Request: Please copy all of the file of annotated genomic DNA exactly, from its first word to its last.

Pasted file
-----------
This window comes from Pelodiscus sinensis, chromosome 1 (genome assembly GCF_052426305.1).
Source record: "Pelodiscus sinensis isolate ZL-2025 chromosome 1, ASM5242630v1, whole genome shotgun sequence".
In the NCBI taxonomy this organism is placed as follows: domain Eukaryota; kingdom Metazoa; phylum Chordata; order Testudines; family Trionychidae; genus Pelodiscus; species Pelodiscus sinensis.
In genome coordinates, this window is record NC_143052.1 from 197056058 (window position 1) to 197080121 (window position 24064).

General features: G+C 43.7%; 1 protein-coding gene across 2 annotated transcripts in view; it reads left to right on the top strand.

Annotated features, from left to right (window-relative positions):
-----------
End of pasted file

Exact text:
This window comes from Pelodiscus sinensis, chromosome 1 (genome assembly GCF_052426305.1).
Source record: "Pelodiscus sinensis isolate ZL-2025 chromosome 1, ASM5242630v1, whole genome shotgun sequence".
In the NCBI taxonomy this organism is placed as follows: domain Eukaryota; kingdom Metazoa; phylum Chordata; order Testudines; family Trionychidae; genus Pelodiscus; species Pelodiscus sinensis.
In genome coordinates, this window is record NC_143052.1 from 197056058 (window position 1) to 197080121 (window position 24064).

General features: G+C 43.7%; 1 protein-coding gene across 2 annotated transcripts in view; it reads left to right on the top strand.

Annotated features, from left to right (window-relative positions):